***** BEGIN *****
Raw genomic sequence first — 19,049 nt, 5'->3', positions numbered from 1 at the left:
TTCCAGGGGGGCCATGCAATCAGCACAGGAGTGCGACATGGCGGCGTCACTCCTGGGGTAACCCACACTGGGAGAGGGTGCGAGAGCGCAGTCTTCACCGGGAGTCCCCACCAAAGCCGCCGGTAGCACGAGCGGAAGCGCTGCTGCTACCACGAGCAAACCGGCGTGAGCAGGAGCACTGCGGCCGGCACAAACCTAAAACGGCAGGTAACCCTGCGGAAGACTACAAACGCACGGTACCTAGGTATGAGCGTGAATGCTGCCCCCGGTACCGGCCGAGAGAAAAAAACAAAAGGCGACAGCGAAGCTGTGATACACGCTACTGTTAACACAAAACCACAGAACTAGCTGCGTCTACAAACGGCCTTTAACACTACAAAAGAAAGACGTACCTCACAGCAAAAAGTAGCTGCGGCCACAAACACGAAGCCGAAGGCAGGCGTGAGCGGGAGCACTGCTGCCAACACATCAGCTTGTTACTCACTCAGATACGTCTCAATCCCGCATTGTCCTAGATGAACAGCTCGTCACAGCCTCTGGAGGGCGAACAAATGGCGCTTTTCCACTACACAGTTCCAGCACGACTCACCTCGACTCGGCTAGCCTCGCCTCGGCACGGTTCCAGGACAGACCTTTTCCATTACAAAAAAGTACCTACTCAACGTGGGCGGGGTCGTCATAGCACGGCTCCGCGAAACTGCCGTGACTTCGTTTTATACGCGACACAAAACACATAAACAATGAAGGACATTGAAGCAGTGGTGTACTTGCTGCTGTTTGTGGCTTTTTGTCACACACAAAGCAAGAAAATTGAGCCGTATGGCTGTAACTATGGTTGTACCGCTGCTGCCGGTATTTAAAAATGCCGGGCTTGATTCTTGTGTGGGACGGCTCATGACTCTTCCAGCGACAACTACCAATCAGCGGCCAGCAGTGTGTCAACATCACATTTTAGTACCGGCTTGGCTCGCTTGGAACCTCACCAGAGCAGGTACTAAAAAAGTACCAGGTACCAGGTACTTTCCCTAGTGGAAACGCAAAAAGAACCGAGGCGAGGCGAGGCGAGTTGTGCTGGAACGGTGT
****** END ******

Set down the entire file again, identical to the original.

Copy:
Raw genomic sequence first — 19,049 nt, 5'->3', positions numbered from 1 at the left:
TTCCAGGGGGGCCATGCAATCAGCACAGGAGTGCGACATGGCGGCGTCACTCCTGGGGTAACCCACACTGGGAGAGGGTGCGAGAGCGCAGTCTTCACCGGGAGTCCCCACCAAAGCCGCCGGTAGCACGAGCGGAAGCGCTGCTGCTACCACGAGCAAACCGGCGTGAGCAGGAGCACTGCGGCCGGCACAAACCTAAAACGGCAGGTAACCCTGCGGAAGACTACAAACGCACGGTACCTAGGTATGAGCGTGAATGCTGCCCCCGGTACCGGCCGAGAGAAAAAAACAAAAGGCGACAGCGAAGCTGTGATACACGCTACTGTTAACACAAAACCACAGAACTAGCTGCGTCTACAAACGGCCTTTAACACTACAAAAGAAAGACGTACCTCACAGCAAAAAGTAGCTGCGGCCACAAACACGAAGCCGAAGGCAGGCGTGAGCGGGAGCACTGCTGCCAACACATCAGCTTGTTACTCACTCAGATACGTCTCAATCCCGCATTGTCCTAGATGAACAGCTCGTCACAGCCTCTGGAGGGCGAACAAATGGCGCTTTTCCACTACACAGTTCCAGCACGACTCACCTCGACTCGGCTAGCCTCGCCTCGGCACGGTTCCAGGACAGACCTTTTCCATTACAAAAAAGTACCTACTCAACGTGGGCGGGGTCGTCATAGCACGGCTCCGCGAAACTGCCGTGACTTCGTTTTATACGCGACACAAAACACATAAACAATGAAGGACATTGAAGCAGTGGTGTACTTGCTGCTGTTTGTGGCTTTTTGTCACACACAAAGCAAGAAAATTGAGCCGTATGGCTGTAACTATGGTTGTACCGCTGCTGCCGGTATTTAAAAATGCCGGGCTTGATTCTTGTGTGGGACGGCTCATGACTCTTCCAGCGACAACTACCAATCAGCGGCCAGCAGTGTGTCAACATCACATTTTAGTACCGGCTTGGCTCGCTTGGAACCTCACCAGAGCAGGTACTAAAAAAGTACCAGGTACCAGGTACTTTCCCTAGTGGAAACGCAAAAAGAACCGAGGCGAGGCGAGGCGAGTTGTGCTGGAACGGTGT